Is it legal for a Medicare Advantage plan to be allowed into a nursing home to try and get residents to enroll?

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There is a private insurance/ medicare advantage company that is attempting to come into the facility where I am employed and pitch their CRAP to our naive, trusting residents. I have worked in long term care for 20 years and have seen residents cheated out of the Medicare benefit they earned. By signing up, they completely relinquish control of their care to a private insurance company. I am furious that my company is even considering allowing this to happen. Is this legal?

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Hmmm - I'm trying to figure out why a Medicare Advantage plan would find any financial benefit to get those in a NH to sign up? If the facility you work in takes Medicare AND Medicaid, I'd bet 60% maybe 70% of the residents are duals on those so have no need for a Advantage plan in the first place as between the 2 they pretty well have total coverage. maybe a prescription or two that falls through but those get written off as they are impoverished to qualify for Medicaid. Also most probably aren't cognitive enough to sign off on legal documents.

Now if this is a totally private pay facility, then that's a whole other situation and there's gold in those hills. My mom was in IL a tiered facility that ran from IL to AL to NH and a hospice wing - only the NH took Medicaid; when she was in IL, on a regular basis there would be a speaker on annuities; advantage plans; investments (not stockbrokers either but always insurance agents); endowment giving to the foundation affiliated with the facility. Really the residents were pigeons for the salesmen.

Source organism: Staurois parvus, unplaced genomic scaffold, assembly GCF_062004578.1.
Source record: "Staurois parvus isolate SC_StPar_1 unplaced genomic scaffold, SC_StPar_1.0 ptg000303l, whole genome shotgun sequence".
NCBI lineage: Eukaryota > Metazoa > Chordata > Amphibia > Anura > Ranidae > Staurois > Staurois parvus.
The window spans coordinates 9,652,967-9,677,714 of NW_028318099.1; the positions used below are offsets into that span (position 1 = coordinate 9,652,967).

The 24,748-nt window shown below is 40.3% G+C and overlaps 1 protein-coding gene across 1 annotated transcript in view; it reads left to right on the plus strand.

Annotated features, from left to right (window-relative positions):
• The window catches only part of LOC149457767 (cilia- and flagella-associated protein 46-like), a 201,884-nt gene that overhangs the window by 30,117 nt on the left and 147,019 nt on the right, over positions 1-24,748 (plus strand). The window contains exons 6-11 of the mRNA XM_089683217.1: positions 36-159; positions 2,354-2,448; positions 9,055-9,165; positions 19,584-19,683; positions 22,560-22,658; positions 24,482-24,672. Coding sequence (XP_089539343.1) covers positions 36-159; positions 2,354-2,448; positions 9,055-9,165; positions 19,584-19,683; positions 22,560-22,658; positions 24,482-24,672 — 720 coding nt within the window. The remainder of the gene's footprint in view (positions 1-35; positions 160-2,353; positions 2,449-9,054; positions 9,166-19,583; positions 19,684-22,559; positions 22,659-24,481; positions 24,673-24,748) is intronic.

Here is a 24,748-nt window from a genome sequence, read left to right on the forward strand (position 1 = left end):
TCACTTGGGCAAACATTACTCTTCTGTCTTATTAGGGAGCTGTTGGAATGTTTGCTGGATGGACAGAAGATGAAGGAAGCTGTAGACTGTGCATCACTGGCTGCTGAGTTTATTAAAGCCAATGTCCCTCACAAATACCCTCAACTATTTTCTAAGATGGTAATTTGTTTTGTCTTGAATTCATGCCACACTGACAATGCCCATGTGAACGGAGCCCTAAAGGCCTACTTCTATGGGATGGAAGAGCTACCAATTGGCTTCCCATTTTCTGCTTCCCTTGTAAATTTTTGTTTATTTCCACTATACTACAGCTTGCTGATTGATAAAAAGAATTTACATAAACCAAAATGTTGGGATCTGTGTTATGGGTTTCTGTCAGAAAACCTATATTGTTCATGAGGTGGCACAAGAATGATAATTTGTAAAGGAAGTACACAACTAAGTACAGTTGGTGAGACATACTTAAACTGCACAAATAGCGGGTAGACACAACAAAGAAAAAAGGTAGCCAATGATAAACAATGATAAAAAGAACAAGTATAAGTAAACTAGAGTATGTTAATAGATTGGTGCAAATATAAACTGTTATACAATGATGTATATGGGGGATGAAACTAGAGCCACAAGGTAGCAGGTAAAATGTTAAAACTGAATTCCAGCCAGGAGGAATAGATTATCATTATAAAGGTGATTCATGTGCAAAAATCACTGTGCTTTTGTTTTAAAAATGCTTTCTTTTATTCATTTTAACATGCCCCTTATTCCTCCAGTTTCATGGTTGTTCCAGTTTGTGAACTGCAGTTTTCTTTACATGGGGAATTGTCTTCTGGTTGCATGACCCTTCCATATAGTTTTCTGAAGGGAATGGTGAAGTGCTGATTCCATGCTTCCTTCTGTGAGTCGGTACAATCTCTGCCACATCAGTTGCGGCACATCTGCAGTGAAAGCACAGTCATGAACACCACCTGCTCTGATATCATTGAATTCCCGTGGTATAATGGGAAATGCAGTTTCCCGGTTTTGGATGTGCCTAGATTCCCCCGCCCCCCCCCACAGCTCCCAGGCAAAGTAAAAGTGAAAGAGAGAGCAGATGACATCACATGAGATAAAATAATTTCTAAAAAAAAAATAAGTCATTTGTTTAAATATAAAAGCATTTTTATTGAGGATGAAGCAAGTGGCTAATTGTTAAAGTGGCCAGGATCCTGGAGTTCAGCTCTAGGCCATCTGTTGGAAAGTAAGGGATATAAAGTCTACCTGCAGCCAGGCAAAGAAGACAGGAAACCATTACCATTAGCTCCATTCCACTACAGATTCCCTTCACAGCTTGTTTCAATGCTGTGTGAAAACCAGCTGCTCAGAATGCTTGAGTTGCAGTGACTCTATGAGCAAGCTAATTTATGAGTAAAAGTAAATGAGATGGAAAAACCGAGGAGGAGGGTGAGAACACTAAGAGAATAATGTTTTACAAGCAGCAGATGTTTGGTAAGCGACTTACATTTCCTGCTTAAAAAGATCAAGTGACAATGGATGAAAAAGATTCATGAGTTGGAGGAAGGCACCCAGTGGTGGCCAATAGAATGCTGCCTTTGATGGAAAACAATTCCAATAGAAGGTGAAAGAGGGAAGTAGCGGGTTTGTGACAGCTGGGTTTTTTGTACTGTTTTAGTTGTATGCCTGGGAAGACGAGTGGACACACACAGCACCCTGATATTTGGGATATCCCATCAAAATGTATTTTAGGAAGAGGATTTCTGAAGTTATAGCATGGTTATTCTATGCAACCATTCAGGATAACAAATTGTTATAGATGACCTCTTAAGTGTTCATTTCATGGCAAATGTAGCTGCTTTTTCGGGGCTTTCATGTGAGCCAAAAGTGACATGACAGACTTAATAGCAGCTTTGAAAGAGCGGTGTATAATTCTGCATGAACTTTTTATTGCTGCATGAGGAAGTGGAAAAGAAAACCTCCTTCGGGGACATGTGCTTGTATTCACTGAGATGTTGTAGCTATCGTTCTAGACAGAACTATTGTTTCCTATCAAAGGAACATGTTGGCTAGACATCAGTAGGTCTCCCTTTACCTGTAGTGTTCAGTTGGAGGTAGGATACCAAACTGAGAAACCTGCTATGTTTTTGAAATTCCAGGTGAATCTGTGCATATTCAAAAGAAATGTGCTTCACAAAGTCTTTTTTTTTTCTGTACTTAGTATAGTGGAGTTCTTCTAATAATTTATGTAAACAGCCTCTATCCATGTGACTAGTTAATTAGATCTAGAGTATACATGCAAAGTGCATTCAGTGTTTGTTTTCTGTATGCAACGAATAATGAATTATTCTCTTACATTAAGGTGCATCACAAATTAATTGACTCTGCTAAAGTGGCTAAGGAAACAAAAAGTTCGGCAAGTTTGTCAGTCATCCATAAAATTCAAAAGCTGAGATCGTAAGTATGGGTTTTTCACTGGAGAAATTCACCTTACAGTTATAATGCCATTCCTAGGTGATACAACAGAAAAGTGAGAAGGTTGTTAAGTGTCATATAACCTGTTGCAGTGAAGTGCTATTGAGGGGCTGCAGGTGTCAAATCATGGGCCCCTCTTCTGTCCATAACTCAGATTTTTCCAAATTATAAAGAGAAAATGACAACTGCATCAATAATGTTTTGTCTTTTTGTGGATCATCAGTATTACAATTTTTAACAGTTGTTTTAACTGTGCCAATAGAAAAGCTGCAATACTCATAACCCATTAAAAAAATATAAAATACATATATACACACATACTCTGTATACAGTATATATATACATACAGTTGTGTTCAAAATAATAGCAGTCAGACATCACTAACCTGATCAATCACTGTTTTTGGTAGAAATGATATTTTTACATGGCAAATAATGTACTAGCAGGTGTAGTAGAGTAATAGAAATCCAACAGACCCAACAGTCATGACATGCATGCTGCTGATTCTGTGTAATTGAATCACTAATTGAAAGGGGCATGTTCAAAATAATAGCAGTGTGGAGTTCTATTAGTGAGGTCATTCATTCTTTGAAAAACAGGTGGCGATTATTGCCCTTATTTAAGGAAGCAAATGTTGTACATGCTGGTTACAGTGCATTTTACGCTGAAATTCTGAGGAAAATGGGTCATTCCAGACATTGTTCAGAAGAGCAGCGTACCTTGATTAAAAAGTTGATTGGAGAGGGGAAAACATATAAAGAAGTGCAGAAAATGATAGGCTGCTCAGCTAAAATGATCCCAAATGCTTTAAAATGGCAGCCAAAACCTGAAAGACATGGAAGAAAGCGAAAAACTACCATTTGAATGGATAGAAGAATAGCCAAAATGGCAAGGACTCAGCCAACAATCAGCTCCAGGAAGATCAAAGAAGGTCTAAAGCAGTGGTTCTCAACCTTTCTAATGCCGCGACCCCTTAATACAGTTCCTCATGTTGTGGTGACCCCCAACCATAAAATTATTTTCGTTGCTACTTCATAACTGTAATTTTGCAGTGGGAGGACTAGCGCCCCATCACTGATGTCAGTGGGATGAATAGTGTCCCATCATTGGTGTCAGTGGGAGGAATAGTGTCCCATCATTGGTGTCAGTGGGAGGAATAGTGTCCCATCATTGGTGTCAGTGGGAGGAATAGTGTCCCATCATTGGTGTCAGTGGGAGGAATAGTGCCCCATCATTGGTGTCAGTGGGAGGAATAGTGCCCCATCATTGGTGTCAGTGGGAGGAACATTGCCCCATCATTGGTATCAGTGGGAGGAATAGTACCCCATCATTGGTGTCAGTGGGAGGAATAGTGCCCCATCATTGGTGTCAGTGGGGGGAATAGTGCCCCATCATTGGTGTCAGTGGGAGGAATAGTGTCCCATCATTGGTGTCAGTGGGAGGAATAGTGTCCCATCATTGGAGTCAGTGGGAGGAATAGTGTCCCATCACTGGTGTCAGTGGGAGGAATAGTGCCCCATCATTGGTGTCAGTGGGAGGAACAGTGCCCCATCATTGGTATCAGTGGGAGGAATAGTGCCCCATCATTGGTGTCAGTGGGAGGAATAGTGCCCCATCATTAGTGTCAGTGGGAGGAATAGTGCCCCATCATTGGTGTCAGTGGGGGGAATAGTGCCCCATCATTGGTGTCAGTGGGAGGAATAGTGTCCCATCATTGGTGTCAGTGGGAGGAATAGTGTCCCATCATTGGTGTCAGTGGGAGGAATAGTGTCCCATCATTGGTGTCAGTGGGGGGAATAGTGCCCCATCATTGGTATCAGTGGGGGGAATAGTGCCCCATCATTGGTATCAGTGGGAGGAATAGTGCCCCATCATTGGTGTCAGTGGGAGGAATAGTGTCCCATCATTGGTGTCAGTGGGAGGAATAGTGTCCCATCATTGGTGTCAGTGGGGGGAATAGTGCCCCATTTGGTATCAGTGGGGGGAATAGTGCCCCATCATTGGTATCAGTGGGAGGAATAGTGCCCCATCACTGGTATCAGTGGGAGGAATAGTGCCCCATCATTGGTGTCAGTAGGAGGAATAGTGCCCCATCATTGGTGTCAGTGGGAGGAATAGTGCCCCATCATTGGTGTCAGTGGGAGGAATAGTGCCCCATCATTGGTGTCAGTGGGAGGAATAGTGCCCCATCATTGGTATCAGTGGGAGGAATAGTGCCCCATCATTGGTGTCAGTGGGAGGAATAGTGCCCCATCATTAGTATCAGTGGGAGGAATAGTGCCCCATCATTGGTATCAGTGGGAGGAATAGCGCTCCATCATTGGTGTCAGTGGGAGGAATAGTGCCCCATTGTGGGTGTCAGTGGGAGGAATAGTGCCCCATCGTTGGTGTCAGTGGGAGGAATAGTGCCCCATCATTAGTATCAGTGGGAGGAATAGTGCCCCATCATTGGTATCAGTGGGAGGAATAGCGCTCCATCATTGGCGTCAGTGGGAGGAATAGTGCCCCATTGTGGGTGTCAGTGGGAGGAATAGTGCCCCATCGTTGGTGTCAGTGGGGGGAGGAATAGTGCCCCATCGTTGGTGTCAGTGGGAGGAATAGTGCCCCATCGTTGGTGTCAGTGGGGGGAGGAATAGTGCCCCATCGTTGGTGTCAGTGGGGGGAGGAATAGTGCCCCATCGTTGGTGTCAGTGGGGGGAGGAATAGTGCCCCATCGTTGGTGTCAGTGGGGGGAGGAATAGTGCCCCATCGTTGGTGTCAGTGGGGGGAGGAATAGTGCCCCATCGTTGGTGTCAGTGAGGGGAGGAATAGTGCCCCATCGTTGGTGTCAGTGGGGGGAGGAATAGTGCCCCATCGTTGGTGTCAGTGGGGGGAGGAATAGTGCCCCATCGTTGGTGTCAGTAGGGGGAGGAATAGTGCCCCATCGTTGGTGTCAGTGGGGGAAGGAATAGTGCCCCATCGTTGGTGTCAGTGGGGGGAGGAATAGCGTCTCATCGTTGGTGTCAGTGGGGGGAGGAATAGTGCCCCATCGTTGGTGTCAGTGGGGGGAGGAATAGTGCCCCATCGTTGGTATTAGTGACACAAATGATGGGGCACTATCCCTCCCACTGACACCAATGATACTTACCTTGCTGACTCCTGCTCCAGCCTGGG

My first thought is there is some relationship between the DON and whomever is the insurance agent? could that exist?; Second thought is the plan salesperson or agent is also related to someone who is also an owner of the facility - this done by corporate or LLC ownership to get around Stark Law violations.

If you are really concerned that there is coercion happening, I'd quietly ask whomever is the Area of Aging ombudsman for the facility to come to the meeting and sit in on the presentation. You could also set your phone to record the meeting as well.
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There are very strict rules about how Medicare Advantage is marketed, one of the most basic being a variation of "you have to call them." That being said, on Medicare you have completely relinquished your rights to a private insurance company no matter what type of Medicare you have -- fee for service or capitated fee. The benefits are actuarially the same and the appeals processes are basically the same. And of course Medicare does not cover nursing home charges anyways so what you describe does not sound different than an insurance agent going into a senior center, which happens all the time
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